Employers in New Jersey were recently reminded that they cannot depend on the mere existence of a sexual harassment policy to shield them from vicarious liability. In Wallace v. Mercer County Youth Det. Ctr., No. A-5006-09T1, 2011 N.J. Super. Unpub. LEXIS 2577 (App. Div. Oct. 12, 2011), the NJ Appellate Division reaffirmed that employers may be held vicariously liable for a co-worker’s harassment under the New Jersey Law Against Discrimination (the LAD) when the employer fails to implement sufficient “preventative mechanisms” to address harassment complaints.

The court re-emphasized that the mere existence of a sexual harassment policy is not an automatic affirmative defense to vicarious liability. Instead, an employer must be able to demonstrate that its policy was adequately disseminated and updated, that both employees and supervisors were frequently trained, that the training was thorough, and that those employees tasked with conducting investigations received specialized training and could demonstrate that they possessed a clear understanding of the applicable standards and law. If New Jersey employers fail in any of these areas, they could face vicarious liability under the LAD.

In Wallace plaintiffs were both allegedly harassed by a co-worker while working at the Mercer County Youth Detention Center (”the employer”). Each Plaintiff filed an incident report with her respective supervisor. The incident reports were sent to the Mercer County (the County) personnel department, but plaintiffs were not contacted regarding their claims until almost a month later. In addition, the incident reports were sent to the alleged harasser by the County. An investigation was conducted by the County assistant personnel director, who had negligible sexual harassment training. The assistant personnel director concluded that there was not enough information to sustain plaintiffs’ allegations, even though, as the court noted, plaintiffs’ claims fit “neatly” within MCYDC’s sexual harassment policy’s (the Policy’s) definitions of sexual harassment.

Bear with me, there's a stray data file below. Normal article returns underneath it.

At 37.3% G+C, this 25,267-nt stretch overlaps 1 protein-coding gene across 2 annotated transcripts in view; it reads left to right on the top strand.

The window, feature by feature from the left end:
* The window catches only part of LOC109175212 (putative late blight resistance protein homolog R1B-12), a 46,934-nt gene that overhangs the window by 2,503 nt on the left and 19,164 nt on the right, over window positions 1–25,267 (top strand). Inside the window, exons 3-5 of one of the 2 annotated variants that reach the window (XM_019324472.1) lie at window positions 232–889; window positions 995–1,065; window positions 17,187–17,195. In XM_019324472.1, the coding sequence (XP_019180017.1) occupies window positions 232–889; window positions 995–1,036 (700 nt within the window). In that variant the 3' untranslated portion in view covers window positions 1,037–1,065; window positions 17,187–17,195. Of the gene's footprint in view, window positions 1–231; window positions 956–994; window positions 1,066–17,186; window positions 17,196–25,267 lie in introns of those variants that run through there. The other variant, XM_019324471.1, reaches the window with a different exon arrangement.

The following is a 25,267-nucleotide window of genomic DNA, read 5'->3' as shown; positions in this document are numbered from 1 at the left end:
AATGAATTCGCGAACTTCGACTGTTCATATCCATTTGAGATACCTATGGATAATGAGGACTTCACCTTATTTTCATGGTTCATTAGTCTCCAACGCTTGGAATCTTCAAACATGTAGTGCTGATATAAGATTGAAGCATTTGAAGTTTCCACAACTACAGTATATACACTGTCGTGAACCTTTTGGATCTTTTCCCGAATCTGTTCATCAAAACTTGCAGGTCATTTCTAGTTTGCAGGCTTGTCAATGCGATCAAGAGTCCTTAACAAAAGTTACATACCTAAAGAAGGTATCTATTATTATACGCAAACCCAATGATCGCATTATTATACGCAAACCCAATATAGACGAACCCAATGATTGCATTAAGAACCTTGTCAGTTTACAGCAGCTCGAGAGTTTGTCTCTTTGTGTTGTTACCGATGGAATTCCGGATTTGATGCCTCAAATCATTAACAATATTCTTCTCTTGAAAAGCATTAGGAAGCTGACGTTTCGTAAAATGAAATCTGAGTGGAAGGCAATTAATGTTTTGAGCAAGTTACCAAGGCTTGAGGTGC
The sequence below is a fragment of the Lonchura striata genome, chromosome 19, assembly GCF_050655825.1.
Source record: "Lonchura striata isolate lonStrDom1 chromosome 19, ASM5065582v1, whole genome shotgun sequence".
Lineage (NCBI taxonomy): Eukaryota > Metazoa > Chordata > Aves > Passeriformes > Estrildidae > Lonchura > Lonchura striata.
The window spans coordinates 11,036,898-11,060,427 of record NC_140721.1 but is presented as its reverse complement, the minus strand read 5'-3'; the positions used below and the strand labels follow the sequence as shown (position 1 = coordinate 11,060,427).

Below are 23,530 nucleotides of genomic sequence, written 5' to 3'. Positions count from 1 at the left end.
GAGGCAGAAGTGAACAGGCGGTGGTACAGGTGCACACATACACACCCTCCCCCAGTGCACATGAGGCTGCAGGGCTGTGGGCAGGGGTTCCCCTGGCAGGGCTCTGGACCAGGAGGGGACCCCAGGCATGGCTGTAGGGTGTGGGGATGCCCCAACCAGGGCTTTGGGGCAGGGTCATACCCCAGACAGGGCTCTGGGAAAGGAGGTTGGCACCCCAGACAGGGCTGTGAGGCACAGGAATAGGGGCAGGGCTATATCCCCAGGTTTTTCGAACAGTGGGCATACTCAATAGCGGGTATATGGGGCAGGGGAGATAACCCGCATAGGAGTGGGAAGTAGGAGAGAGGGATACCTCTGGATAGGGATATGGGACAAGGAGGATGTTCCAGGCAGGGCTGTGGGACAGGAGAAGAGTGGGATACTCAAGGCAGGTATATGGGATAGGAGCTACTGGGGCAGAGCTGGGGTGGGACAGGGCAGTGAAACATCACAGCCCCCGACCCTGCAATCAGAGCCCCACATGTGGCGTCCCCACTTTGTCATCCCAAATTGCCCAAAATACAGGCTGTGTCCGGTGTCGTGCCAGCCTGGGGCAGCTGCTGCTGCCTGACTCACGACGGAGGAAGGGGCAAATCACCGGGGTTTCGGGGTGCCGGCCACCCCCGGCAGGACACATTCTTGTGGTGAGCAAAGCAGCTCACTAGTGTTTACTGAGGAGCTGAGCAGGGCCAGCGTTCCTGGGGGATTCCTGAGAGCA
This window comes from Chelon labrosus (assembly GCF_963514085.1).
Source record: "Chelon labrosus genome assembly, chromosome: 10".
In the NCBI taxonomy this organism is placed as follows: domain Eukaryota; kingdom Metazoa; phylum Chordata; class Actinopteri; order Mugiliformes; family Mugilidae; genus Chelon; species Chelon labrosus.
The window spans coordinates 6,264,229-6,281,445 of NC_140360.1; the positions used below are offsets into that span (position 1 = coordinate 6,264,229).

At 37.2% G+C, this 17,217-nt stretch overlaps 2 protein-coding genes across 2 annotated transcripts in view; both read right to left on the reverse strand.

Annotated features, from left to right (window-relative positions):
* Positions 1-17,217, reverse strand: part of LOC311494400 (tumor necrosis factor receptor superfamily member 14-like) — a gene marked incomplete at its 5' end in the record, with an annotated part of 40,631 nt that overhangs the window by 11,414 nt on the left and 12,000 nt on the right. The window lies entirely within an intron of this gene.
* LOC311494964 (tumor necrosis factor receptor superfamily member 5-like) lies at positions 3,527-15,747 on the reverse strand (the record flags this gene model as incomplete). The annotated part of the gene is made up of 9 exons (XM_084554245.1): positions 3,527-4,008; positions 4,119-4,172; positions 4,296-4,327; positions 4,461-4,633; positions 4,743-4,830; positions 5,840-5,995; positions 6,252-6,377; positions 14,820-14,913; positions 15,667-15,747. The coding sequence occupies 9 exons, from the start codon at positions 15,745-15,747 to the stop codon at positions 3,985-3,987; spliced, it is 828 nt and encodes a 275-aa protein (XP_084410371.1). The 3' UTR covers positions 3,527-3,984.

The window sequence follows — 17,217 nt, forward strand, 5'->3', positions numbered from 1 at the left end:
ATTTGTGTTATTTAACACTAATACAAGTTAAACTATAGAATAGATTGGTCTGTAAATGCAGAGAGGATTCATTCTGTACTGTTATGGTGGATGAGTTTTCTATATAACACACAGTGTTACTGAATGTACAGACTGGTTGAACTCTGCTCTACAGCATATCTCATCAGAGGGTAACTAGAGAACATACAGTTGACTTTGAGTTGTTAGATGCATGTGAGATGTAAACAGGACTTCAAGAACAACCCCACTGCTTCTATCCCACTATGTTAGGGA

Their appeal from the trial court’s dismissal of their claims focused on two issues: 1) whether co-worker harassment may create vicarious liability and 2) whether the mere existence of a sexual harassment policy is an affirmative defense to liability.

Reversing the trial court, the Appellate Division found that plaintiffs raised several issues of fact regarding whether (i) the employer was negligent in implementing, carrying out or monitoring its policy, (ii) the training the employer provided to its supervisors was adequate; (iii) the speed and effectiveness of the supervisors’ investigation complied with the policy; (iv) discernible criteria were used to properly evaluate plaintiffs’ claims, and (v) the policy’s effectiveness was effectively monitored.

Wallace serves as a reminder to employers that neither an alleged harasser’s status as a co-worker nor the mere existence of a sexual harassment policy prevents a finding of vicarious liability. We recommend the following in light of the appellate court’s ruling:

  • All employees should be trained about the employer’s sexual harassment policy, not just once, but on an ongoing basis.
  • Supervisors should receive regular training regarding how to address a harassment complaint once it is reported, as well as to report incidents of harassment of which they become aware.
  • Employers must be vigilant in training those charged with investigating harassment complaints to ensure that they understand both the law and the process.
  • Employers would be well-advised to train their investigators to review each step in the investigation process with counsel, and to seek input of counsel prior to implementing corrective action.